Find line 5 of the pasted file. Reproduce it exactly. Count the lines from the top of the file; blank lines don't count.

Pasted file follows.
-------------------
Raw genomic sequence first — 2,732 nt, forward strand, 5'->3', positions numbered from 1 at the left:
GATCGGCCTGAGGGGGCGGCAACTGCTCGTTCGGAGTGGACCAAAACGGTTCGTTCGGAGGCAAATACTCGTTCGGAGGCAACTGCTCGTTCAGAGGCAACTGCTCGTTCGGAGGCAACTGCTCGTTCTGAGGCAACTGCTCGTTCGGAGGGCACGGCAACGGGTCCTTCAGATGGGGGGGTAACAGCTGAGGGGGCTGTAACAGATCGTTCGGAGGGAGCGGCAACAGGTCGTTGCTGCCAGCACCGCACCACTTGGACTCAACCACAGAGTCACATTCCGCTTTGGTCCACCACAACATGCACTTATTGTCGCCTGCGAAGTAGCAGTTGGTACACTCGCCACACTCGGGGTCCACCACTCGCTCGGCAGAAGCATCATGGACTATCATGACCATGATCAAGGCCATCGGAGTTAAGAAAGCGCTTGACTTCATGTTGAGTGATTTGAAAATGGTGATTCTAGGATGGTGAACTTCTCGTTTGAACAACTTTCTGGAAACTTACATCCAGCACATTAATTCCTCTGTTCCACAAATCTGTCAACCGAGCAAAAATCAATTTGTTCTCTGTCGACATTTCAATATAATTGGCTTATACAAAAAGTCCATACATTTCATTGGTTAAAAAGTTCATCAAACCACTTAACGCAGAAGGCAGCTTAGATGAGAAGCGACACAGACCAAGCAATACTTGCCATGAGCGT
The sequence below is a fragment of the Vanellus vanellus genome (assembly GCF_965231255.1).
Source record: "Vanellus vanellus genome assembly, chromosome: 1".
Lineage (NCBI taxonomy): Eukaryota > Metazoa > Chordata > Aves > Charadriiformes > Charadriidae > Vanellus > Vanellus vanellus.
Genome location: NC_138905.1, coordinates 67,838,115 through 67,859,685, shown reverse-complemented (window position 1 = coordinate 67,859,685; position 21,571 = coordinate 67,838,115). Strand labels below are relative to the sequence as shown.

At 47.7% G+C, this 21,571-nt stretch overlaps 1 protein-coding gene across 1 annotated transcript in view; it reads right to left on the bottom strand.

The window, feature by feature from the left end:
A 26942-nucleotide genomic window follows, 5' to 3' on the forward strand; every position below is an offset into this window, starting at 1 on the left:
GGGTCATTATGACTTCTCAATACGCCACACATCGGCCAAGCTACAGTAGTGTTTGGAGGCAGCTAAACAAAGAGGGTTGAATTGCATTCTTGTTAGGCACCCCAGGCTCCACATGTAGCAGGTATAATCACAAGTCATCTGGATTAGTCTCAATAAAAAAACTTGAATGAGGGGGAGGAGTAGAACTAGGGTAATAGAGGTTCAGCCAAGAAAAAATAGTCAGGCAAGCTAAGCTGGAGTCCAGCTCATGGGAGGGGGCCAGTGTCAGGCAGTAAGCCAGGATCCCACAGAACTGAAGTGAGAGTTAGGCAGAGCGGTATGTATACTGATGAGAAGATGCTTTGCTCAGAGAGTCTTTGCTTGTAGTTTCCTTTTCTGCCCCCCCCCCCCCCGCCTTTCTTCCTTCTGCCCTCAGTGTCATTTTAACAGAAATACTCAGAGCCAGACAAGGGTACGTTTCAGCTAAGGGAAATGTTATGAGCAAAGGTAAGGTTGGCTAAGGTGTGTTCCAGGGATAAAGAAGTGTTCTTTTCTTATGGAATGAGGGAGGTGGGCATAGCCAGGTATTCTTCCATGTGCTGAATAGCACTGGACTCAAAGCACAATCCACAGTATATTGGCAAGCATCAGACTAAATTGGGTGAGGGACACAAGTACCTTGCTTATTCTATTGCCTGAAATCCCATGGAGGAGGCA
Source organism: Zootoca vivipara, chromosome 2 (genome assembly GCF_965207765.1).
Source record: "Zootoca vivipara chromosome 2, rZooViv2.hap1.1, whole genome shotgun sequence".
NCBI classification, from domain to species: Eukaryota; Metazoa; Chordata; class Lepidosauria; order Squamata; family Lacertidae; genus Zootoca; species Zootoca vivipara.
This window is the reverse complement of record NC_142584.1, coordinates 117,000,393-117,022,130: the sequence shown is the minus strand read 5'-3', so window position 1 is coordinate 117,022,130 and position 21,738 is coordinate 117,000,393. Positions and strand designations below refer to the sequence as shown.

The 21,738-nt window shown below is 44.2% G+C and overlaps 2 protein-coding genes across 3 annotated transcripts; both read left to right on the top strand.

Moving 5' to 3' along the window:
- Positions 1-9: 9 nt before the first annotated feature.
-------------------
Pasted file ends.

Lineage (NCBI taxonomy): Eukaryota > Metazoa > Chordata > Aves > Charadriiformes > Charadriidae > Vanellus > Vanellus vanellus.